Extended Family History of Type 1 Diabetes and Phenotype and Genotype of Newly Diagnosed Children.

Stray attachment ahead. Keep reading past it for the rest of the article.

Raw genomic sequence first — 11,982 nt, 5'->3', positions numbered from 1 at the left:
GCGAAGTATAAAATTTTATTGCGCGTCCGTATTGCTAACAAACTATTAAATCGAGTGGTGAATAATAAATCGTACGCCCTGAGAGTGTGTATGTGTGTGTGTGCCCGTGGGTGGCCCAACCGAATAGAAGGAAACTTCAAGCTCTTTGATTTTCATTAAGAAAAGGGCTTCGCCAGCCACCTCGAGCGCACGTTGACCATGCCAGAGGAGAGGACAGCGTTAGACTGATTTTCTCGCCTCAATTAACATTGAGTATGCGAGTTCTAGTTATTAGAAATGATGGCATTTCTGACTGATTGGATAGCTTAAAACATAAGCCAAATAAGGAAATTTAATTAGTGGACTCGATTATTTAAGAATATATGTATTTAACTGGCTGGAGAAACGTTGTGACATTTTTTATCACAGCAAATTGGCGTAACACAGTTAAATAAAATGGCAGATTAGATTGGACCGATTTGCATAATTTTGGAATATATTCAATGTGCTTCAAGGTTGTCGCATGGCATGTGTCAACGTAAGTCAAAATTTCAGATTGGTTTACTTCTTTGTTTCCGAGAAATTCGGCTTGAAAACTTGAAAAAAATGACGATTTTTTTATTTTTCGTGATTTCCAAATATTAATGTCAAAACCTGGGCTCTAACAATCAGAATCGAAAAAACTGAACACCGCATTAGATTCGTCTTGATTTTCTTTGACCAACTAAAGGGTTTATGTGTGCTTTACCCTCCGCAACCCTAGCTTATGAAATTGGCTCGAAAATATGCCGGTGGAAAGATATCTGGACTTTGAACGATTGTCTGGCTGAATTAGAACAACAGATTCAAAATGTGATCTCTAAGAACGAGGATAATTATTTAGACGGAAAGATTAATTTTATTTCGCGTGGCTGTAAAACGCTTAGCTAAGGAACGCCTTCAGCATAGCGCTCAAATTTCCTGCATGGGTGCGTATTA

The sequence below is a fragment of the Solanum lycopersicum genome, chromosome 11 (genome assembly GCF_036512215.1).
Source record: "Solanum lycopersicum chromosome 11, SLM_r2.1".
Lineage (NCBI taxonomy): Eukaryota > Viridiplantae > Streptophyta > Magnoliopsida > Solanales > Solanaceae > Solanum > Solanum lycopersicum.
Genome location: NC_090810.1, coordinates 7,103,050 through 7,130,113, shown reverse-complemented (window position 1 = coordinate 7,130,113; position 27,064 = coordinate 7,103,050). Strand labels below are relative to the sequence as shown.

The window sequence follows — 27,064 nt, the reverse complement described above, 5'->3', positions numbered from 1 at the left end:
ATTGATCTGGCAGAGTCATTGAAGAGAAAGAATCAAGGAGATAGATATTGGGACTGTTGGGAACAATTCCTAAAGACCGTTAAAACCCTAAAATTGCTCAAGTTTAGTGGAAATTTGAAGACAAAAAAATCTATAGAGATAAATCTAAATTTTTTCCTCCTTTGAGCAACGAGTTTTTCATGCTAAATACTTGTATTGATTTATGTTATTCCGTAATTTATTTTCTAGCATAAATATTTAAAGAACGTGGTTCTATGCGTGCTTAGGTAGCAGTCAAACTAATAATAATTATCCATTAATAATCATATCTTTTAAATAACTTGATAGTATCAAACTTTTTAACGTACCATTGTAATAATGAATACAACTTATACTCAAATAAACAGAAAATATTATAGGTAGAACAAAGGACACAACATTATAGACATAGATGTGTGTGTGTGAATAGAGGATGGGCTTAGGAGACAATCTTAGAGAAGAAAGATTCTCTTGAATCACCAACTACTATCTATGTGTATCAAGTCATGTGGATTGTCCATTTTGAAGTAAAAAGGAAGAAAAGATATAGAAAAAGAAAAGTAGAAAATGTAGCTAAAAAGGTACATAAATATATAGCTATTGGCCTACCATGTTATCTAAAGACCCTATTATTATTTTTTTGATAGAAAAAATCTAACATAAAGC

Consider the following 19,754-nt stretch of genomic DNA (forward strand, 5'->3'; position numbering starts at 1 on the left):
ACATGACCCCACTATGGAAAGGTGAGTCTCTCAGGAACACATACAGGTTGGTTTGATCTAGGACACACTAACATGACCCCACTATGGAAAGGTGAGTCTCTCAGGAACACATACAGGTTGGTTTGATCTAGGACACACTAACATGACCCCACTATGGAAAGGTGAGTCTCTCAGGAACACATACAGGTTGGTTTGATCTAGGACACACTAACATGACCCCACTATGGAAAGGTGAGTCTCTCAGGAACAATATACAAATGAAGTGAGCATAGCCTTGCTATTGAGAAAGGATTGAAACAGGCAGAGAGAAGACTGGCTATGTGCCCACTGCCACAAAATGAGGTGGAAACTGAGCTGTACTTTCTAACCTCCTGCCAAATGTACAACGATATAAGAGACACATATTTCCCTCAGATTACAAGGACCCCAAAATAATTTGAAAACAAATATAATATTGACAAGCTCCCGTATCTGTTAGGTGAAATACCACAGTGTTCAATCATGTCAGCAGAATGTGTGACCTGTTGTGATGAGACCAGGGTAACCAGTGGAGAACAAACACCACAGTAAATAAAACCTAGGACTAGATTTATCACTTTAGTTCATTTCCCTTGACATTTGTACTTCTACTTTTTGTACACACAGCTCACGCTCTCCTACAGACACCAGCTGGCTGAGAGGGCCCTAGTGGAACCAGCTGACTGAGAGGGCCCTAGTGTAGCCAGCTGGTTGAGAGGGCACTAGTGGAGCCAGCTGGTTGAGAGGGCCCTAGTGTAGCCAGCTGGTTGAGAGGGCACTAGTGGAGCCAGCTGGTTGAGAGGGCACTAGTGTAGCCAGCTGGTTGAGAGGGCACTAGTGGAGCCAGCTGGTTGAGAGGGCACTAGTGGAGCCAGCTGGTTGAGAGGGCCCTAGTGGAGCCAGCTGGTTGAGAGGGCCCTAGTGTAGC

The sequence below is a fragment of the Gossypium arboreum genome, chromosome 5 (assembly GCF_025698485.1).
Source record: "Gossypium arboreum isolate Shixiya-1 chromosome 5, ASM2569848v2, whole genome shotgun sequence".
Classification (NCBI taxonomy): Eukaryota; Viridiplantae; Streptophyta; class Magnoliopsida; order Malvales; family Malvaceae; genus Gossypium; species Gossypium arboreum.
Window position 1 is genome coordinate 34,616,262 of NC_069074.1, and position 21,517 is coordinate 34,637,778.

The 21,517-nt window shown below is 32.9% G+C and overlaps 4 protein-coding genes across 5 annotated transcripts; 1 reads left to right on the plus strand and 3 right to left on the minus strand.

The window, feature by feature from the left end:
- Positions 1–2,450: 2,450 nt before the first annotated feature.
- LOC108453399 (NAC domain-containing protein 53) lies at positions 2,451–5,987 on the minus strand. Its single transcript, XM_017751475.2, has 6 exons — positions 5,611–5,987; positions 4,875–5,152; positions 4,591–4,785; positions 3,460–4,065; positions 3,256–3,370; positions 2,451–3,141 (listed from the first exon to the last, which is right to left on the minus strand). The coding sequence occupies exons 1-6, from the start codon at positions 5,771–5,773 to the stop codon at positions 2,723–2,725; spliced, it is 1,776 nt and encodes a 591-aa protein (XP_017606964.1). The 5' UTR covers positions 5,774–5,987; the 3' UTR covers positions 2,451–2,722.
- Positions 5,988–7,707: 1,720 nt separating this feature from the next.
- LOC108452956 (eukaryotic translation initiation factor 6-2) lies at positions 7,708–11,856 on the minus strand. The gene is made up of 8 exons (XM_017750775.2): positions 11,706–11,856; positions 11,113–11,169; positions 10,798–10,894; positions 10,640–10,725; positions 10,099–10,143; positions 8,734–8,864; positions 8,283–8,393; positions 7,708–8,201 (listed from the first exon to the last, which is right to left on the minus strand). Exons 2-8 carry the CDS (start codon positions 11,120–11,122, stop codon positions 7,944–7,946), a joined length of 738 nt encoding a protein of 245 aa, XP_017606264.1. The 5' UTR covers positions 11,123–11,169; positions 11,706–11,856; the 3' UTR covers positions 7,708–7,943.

OBJECTIVETo determine the frequency of newly diagnosed diabetic children with first- and second-degree relatives affected by type 1 diabetes and to characterize the effects of this positive family history on clinical markers, signs of β-cell autoimmunity, and HLA genotype in the index case.RESEARCH DESIGN AND METHODSChildren (n = 1,488) with type 1 diabetes diagnosed under 15 years of age were included in a cross-sectional study from the Finnish Pediatric Diabetes Register. Data on family history of diabetes and metabolic decompensation at diagnosis were collected using a questionnaire. Antibodies to β-cell autoantigens (islet cell antibodies, insulin auto antibodies, glutamic acid decarboxylase antibodies, and antibodies to the islet antigen 2 molecule) and HLA genotypes were analyzed.RESULTSA total of 12.2% of the subjects had a first-degree relative with type 1 diabetes (father 6.2%, mother 3.2%, and sibling 4.8%) and 11.9% had an affected second-degree relative. Children without affected relatives had lower pH (P < 0.001), higher plasma glucose (P < 0.001) and β-hydroxybutyrate concentrations (P < 0.001), a higher rate of impaired consciousness (P = 0.02), and greater weight loss (P < 0.001). There were no differences in signs of β-cell autoimmunity. The familial cases carried the HLA DR4-DQ8 haplotype more frequently than sporadic cases (74.0 vs. 67.0%, P = 0.02).CONCLUSIONSWhen the extended family history of type 1 diabetes is considered, the proportion of sporadic diabetes cases may be reduced to <80%. A positive family history for type 1 diabetes associates with a less severe metabolic decompensation at diagnosis even when only second-degree relatives are affected. Autoantibody profiles are similar in familial and sporadic type 1 diabetes, suggesting similar pathogenetic mechanisms.